A new edition of F. A. Hayek’s three-part opus Law, Legislation, and Liberty, collated in a single volume In this critical entry in the University of Chicago’s Collected Works of F. A. Hayek series, political philosopher Jeremy Shearmur collates Hayek’s three-part study of law and liberty and places Hayek’s writings in careful historical context. Incisive and unrestrained, Law, Legislation, and Liberty is Hayek at his late-life best, making it essential reading for understanding the philosopher’s politics and worldview.
These three volumes constitute a scaling up of the framework offered in Hayek’s famed The Road to Serfdom. Volume 1, Rules and Order, espouses the virtues of classical liberalism; Volume 2, The Mirage of Social Justice, examines the societal forces that undermine liberalism and, with it, liberalism’s capacity to induce “spontaneous order”; and Volume 3, The Political Order of a Free People, proposes alternatives and interventions against emerging anti-liberal movements, including a rule of law that resides in stasis with personal freedom.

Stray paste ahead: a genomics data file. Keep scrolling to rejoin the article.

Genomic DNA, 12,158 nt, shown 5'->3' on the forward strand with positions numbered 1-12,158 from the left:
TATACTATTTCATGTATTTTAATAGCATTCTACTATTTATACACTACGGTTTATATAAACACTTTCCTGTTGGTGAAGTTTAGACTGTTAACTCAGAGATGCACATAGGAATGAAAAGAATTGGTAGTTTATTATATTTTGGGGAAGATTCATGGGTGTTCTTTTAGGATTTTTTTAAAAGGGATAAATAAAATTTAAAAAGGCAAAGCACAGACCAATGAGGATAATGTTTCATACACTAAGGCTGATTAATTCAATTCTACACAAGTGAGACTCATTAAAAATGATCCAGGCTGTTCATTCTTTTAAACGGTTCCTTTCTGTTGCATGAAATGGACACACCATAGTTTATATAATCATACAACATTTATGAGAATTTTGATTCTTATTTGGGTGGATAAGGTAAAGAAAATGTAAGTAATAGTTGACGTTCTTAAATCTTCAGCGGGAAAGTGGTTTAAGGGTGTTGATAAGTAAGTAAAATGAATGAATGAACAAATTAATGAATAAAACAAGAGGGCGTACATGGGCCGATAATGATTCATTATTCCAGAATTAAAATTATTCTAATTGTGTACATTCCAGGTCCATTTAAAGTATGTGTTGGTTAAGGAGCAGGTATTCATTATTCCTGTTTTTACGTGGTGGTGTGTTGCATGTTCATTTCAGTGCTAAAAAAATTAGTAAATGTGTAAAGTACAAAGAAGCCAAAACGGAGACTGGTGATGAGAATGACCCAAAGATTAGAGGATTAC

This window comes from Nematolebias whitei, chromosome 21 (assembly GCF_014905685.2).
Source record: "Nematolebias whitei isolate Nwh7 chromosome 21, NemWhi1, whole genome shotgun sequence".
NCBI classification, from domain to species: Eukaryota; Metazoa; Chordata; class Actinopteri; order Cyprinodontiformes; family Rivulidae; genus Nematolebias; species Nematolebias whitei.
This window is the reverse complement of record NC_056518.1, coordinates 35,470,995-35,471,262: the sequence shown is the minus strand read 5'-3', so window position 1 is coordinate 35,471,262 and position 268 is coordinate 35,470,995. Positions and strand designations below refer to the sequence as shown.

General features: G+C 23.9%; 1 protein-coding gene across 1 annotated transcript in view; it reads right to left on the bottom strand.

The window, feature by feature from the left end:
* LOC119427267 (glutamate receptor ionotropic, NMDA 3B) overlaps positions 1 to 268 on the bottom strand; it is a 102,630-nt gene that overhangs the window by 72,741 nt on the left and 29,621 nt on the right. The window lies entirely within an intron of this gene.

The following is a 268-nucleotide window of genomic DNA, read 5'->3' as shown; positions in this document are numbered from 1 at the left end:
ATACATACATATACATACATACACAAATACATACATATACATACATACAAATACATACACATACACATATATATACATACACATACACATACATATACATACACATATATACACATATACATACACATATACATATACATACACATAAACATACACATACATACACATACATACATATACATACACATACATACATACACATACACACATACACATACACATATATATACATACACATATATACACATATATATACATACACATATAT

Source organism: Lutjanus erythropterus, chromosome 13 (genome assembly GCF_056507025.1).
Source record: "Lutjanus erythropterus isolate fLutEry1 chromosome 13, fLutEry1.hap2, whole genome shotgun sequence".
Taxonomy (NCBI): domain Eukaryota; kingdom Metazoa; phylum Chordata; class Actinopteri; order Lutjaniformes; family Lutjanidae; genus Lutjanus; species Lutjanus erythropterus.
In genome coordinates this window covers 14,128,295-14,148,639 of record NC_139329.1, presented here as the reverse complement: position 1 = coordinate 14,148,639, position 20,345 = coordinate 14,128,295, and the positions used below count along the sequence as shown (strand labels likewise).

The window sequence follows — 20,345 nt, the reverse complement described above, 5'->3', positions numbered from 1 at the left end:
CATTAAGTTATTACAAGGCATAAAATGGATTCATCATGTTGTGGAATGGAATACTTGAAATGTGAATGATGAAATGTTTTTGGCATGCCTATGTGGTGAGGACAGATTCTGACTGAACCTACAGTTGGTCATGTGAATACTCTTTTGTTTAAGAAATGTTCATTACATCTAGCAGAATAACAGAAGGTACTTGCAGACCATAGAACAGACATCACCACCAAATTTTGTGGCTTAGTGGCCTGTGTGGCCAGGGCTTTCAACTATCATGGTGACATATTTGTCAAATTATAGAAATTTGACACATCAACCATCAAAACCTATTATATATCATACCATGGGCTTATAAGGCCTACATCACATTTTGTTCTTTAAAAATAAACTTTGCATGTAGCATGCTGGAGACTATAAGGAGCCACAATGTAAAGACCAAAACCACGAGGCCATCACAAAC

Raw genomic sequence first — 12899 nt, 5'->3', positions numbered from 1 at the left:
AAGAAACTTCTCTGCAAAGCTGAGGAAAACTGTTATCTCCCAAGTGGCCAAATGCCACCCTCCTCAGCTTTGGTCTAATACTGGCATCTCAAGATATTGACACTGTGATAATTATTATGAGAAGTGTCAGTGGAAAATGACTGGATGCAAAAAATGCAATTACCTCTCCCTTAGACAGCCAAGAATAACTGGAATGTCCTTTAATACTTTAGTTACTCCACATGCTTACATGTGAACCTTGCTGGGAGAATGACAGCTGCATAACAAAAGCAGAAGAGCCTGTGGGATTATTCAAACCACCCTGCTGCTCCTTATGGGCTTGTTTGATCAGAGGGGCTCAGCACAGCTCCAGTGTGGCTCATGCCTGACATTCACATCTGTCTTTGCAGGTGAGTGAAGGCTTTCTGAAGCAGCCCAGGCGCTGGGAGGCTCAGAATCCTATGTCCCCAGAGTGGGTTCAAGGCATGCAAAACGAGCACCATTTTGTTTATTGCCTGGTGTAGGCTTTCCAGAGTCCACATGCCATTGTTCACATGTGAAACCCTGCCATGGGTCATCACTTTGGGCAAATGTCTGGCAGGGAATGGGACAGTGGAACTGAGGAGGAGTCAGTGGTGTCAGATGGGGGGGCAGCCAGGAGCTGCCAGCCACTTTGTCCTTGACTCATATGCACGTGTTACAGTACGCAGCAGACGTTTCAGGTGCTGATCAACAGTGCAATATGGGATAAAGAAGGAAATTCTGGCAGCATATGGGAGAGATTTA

Shearmur’s treatment of this challenging work—including an immersive new introduction, a conversion of Hayek’s copious endnotes to footnotes, corrections to Hayek’s references and quotations, and the provision of translations to material that Hayek cited only in languages other than English—lends it new importance and accessibility. Rendered anew for the next generations of scholars, this revision of Hayek’s Law, Legislation, and Liberty is sure to become the standard.
About the Author
Jeremy Shearmur is a fellow emeritus in philosophy at the Australian National University. His published books include The Political Thought of Karl Popper and Hayek and After: Hayekian Liberalism as a Research Programme, among others.